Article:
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Re: [existlist] Re: A More-Better Nothing

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  • wsindarius
    Jim, Ironically enough, I recommend Lawrence Krauss book, A Universe from Nothing, or one of many YiouTube Videos by him on the subject (but the book is
    Message 1 of 8 , Mar 30, 2013
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      Jim,

      Ironically enough, I recommend Lawrence Krauss' book, A Universe from Nothing, or one of many YiouTube Videos by him on the subject (but the book is better), that explains just that: how the old notion of vacuum is wrong. Nothing, in that sense, "happens", as it were.



      Wil



      -----Original Message-----
      From: Jim <jjimstuart1@...>
      To: existlist <existlist@yahoogroups.com>
      Sent: Sat, Mar 30, 2013 4:00 am
      Subject: [existlist] Re: A More-Better Nothing





      Knott,

      I agree with your line of thought here.

      In terms of physics, I would call an area of space with nothing in it a vacuum. I cannot see how anything – even tiny sub-atomic particles – could be produced out of a vacuum.

      There used to be philosophical disputes about whether vacuums could exist, but not now.

      If there was nothing but an infinite vacuum before the big bang, I cannot understand how a big bang could happen. But I am not a physicist.

      Jim

      --- In existlist@yahoogroups.com, "fictiveparrot" <knott12@...> wrote:
      >
      > > How might the two arguments go in defense
      > > of nothing-as-rest or nothing-as-unrest?
      >
      > If nothing were unrest, it would not be nothing because there would be energy.
      >
      > > Can absolute rest cause something? Can it change states?
      >
      > The thing that I was suggesting is that a state of rest may have limitations. To become anything other than nothing, something would be created. It isn't the same as nothing turning into something -- at least not exactly.
      >
      > > Absolute unrest seems a more likely condition for effecting appearance.
      >
      > Unrest = something. Logically you can't have 'nothing' in unrest as then it has some type of energy. Any disturbance in nothing is something.
      >
      > Just to say it for the sake of consistency: this is just how I am thinking of it. I can claim no validity of the model. I find it pleasing.
      >
      > Maurie Lesser
      >









      [Non-text portions of this message have been removed]
    • Jim
      Thanks for that, Wil, I ll put Krauss s book on my reading list. The poor old vacuum - no longer even a nothing! You can t get much lower than that. Jim
      Message 2 of 8 , Mar 30, 2013
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        Thanks for that, Wil, I'll put Krauss's book on my reading list.

        The poor old vacuum - no longer even a nothing! You can't get much lower than that.

        Jim


        --- In existlist@yahoogroups.com, eupraxis@... wrote:
        >
        > Jim,
        >
        > Ironically enough, I recommend Lawrence Krauss' book, A Universe from Nothing, or one of many YiouTube Videos by him on the subject (but the book is better), that explains just that: how the old notion of vacuum is wrong. Nothing, in that sense, "happens", as it were.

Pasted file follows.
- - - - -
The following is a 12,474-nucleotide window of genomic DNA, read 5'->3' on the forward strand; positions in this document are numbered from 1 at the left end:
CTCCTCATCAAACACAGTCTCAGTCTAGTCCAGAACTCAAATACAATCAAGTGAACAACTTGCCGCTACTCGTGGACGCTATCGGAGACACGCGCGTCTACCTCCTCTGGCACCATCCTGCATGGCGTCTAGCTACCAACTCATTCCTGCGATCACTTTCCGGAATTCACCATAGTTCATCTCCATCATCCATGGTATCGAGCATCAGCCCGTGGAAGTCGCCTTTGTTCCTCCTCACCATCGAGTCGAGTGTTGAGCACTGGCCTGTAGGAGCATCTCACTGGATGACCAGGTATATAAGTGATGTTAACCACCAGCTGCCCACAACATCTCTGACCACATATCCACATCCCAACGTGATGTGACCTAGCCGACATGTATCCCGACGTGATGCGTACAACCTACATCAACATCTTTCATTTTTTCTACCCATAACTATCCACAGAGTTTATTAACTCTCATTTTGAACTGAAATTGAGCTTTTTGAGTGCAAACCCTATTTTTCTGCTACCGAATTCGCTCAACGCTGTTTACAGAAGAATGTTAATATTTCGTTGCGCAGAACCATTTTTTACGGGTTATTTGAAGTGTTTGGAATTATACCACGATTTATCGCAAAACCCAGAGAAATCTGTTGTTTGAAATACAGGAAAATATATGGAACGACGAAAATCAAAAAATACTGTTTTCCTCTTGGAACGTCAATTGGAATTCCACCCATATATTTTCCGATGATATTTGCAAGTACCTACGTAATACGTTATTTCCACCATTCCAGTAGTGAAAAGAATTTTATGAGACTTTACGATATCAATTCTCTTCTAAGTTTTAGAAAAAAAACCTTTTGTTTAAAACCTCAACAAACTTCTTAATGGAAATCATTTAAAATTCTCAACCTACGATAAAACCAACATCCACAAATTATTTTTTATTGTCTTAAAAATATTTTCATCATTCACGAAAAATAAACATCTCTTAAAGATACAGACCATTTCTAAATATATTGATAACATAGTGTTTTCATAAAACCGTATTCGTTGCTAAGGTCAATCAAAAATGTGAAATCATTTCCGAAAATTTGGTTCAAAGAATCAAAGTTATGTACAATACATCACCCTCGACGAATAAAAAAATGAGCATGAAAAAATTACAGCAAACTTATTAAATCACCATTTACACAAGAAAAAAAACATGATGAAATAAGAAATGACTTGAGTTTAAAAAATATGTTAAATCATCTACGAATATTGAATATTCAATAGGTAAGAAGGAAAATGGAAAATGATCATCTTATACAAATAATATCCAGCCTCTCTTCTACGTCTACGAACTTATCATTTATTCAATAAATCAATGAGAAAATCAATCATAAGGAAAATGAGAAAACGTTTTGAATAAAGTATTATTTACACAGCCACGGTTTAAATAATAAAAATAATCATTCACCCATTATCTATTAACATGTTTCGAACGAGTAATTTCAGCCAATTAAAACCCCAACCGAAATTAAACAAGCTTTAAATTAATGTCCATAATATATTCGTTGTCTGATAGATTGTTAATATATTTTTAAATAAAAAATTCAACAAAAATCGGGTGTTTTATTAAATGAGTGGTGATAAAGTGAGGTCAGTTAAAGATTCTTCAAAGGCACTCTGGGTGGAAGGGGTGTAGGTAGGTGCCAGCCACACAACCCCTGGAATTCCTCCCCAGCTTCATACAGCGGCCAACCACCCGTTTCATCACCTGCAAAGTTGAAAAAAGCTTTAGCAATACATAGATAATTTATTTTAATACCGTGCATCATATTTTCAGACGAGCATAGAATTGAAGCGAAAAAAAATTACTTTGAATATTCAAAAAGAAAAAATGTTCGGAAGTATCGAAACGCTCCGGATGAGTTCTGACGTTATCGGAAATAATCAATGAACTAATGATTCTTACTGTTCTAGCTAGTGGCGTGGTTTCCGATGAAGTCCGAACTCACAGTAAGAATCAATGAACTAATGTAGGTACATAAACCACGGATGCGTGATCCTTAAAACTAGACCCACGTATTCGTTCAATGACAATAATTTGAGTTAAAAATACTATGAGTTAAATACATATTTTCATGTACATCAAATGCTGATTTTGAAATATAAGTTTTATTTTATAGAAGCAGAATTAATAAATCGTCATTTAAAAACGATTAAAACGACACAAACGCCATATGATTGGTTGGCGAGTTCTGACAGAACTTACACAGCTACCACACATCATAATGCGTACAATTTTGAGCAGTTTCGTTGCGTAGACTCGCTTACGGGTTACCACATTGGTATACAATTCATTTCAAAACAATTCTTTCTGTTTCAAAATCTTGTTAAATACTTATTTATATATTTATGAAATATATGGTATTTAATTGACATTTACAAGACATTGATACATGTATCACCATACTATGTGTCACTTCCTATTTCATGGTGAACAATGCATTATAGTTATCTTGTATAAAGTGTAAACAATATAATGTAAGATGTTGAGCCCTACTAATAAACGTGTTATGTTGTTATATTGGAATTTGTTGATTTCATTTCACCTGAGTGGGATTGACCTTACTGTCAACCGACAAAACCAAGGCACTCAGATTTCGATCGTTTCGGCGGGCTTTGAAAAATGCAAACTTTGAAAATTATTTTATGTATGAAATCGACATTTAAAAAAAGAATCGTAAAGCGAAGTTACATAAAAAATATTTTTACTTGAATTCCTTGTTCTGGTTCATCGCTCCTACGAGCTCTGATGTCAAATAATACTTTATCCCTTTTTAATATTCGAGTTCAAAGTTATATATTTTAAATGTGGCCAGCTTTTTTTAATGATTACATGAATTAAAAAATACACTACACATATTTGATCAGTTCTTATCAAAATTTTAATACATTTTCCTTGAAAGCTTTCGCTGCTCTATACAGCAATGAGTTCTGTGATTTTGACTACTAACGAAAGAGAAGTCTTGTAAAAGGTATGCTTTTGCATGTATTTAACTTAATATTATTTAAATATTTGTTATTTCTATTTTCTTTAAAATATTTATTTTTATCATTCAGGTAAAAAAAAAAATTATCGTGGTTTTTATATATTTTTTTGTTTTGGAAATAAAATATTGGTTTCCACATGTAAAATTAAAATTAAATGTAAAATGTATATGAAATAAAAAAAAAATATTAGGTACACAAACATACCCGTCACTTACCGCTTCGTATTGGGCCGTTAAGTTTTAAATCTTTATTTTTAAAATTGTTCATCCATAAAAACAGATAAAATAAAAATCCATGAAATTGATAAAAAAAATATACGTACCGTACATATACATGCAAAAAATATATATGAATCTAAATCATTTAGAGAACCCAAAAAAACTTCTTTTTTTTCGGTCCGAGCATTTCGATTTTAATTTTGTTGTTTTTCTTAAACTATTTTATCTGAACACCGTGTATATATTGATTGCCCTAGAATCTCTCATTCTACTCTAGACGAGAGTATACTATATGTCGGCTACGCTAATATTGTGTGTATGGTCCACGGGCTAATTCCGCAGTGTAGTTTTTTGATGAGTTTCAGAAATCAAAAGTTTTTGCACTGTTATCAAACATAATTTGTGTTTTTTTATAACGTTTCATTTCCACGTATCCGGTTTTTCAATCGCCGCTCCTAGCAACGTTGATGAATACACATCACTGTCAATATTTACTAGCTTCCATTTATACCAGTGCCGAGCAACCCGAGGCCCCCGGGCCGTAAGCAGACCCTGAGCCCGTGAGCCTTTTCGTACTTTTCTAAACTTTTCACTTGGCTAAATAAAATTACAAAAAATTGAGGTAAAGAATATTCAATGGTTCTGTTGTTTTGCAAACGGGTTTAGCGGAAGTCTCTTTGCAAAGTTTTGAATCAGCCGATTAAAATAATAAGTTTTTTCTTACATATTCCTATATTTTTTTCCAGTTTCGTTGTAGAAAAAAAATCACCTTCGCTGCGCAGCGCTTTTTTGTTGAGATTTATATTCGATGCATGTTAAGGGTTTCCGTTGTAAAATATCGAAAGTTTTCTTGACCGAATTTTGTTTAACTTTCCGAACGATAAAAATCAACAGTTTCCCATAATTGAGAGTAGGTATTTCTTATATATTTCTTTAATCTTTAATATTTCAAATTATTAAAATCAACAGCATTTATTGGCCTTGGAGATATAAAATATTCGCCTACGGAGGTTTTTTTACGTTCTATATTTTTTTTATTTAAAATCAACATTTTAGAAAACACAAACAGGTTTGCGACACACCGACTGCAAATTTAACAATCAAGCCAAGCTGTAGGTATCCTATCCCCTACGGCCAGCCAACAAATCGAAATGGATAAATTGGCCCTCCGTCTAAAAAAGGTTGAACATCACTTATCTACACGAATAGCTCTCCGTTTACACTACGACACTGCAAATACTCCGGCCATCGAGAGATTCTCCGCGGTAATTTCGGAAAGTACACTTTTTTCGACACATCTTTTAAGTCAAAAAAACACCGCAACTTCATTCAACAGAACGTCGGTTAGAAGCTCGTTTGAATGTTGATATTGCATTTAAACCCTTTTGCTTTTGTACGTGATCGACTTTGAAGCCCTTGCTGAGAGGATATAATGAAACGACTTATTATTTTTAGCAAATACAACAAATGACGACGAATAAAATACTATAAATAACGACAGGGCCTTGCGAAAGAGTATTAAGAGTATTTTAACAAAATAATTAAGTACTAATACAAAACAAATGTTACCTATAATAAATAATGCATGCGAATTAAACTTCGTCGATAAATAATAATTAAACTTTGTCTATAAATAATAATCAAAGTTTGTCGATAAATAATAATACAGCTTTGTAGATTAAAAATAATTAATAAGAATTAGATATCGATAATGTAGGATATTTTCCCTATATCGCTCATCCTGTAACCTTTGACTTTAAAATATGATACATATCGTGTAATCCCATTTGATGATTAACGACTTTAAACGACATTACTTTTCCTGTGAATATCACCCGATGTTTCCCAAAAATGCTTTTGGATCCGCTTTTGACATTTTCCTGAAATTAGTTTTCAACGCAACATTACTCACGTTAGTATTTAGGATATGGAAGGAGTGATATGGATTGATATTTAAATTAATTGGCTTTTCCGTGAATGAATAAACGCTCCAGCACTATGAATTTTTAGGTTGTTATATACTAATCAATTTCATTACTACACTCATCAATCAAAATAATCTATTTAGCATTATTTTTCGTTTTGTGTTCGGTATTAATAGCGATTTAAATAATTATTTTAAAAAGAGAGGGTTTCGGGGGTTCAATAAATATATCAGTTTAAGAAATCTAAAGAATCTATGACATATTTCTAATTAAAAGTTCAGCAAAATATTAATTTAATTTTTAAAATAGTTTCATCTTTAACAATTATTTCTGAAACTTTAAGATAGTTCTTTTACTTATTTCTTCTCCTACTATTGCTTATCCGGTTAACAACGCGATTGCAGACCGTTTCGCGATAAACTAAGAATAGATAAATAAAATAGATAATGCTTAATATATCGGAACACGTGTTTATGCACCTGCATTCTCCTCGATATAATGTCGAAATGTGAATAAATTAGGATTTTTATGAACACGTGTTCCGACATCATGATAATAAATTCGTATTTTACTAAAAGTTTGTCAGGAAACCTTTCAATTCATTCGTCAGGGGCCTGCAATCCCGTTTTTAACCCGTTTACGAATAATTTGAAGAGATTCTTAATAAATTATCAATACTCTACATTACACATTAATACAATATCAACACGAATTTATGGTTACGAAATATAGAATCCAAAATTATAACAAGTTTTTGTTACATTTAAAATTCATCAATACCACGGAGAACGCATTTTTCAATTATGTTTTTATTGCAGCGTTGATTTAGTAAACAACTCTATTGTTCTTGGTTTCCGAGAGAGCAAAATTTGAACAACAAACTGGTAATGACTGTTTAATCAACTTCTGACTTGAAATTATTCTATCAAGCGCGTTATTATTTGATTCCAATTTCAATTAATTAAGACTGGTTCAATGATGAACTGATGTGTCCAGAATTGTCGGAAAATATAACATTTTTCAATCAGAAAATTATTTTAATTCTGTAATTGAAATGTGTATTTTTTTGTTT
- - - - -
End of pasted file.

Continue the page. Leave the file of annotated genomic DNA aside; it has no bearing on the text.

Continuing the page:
>
        >
        >
        > Wil
      • fictiveparrot
        ... I think vacuum suggests less than nothing, which is why I suggested that I would think nothing is rest--without energy. Vacuum seems more like a black
        Message 3 of 8 , Mar 31, 2013
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          > In terms of physics, I would call an area
          > of space with nothing in it a vacuum.

          I think vacuum suggests less than nothing, which is why I suggested that I would think nothing is rest--without energy. Vacuum seems more like a black hole, which I believe is the opposite of something, anti-matter, to some extent. I don't see nothing like in my model.

          > I cannot see how anything – even tiny sub-atomic
          > particles – could be produced out of a vacuum.

          Well, I am not exactly sure home they make salt into those nice little crystals, but I am sure someone does. I don't know how to use machine language, but essentially I use it daily. I don't know if gawd exists or not, but I am certainly not going to base that determination on my lack of understanding. But it is also relatively easy to think of gawd.

          If nothing is REST, and not a vacuum, you might get something and its opposite from that. I don't know that I can define how any more than I can help you make salt. If you want instructions you have to read the package.

          > If there was nothing but an infinite
          > vacuum before the big bang

          I think that would be incorrect. But its just an idea.

          > ...I am not a physicist.

          You are certainly claiming a lot of underlying physics by the whole declaration of the vacuum knowledge.

          Knott Gnitt
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